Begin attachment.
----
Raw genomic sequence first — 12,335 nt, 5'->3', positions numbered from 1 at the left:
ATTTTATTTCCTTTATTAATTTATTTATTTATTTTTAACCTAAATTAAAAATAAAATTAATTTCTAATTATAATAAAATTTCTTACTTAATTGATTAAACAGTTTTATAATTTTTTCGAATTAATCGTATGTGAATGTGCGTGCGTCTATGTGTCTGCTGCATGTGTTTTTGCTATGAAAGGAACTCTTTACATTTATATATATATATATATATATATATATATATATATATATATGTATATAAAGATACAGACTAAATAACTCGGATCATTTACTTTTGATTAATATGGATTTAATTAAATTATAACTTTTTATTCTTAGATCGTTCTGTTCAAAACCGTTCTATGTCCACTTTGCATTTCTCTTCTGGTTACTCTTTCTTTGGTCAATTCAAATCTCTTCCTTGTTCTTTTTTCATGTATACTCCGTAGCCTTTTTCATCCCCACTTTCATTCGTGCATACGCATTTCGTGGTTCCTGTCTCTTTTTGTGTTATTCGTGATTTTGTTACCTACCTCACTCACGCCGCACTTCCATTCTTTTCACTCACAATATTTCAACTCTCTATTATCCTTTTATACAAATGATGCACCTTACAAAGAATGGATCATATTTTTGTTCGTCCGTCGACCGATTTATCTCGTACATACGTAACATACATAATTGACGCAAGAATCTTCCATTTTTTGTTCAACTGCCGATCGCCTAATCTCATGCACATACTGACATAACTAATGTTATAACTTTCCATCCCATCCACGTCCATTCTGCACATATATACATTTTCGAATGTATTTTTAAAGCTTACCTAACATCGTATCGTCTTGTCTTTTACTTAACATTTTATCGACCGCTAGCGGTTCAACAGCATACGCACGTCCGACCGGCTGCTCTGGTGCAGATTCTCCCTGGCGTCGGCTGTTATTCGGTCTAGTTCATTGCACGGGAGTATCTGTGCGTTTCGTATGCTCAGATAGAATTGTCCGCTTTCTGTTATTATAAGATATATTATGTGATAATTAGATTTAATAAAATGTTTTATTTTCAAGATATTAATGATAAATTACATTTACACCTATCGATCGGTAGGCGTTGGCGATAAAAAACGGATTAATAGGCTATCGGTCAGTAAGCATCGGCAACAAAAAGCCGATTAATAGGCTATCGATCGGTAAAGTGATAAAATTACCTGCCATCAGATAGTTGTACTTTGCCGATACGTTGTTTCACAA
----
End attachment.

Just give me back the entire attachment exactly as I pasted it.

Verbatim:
Raw genomic sequence first — 12,335 nt, 5'->3', positions numbered from 1 at the left:
ATTTTATTTCCTTTATTAATTTATTTATTTATTTTTAACCTAAATTAAAAATAAAATTAATTTCTAATTATAATAAAATTTCTTACTTAATTGATTAAACAGTTTTATAATTTTTTCGAATTAATCGTATGTGAATGTGCGTGCGTCTATGTGTCTGCTGCATGTGTTTTTGCTATGAAAGGAACTCTTTACATTTATATATATATATATATATATATATATATATATATATATATGTATATAAAGATACAGACTAAATAACTCGGATCATTTACTTTTGATTAATATGGATTTAATTAAATTATAACTTTTTATTCTTAGATCGTTCTGTTCAAAACCGTTCTATGTCCACTTTGCATTTCTCTTCTGGTTACTCTTTCTTTGGTCAATTCAAATCTCTTCCTTGTTCTTTTTTCATGTATACTCCGTAGCCTTTTTCATCCCCACTTTCATTCGTGCATACGCATTTCGTGGTTCCTGTCTCTTTTTGTGTTATTCGTGATTTTGTTACCTACCTCACTCACGCCGCACTTCCATTCTTTTCACTCACAATATTTCAACTCTCTATTATCCTTTTATACAAATGATGCACCTTACAAAGAATGGATCATATTTTTGTTCGTCCGTCGACCGATTTATCTCGTACATACGTAACATACATAATTGACGCAAGAATCTTCCATTTTTTGTTCAACTGCCGATCGCCTAATCTCATGCACATACTGACATAACTAATGTTATAACTTTCCATCCCATCCACGTCCATTCTGCACATATATACATTTTCGAATGTATTTTTAAAGCTTACCTAACATCGTATCGTCTTGTCTTTTACTTAACATTTTATCGACCGCTAGCGGTTCAACAGCATACGCACGTCCGACCGGCTGCTCTGGTGCAGATTCTCCCTGGCGTCGGCTGTTATTCGGTCTAGTTCATTGCACGGGAGTATCTGTGCGTTTCGTATGCTCAGATAGAATTGTCCGCTTTCTGTTATTATAAGATATATTATGTGATAATTAGATTTAATAAAATGTTTTATTTTCAAGATATTAATGATAAATTACATTTACACCTATCGATCGGTAGGCGTTGGCGATAAAAAACGGATTAATAGGCTATCGGTCAGTAAGCATCGGCAACAAAAAGCCGATTAATAGGCTATCGATCGGTAAAGTGATAAAATTACCTGCCATCAGATAGTTGTACTTTGCCGATACGTTGTTTCACAA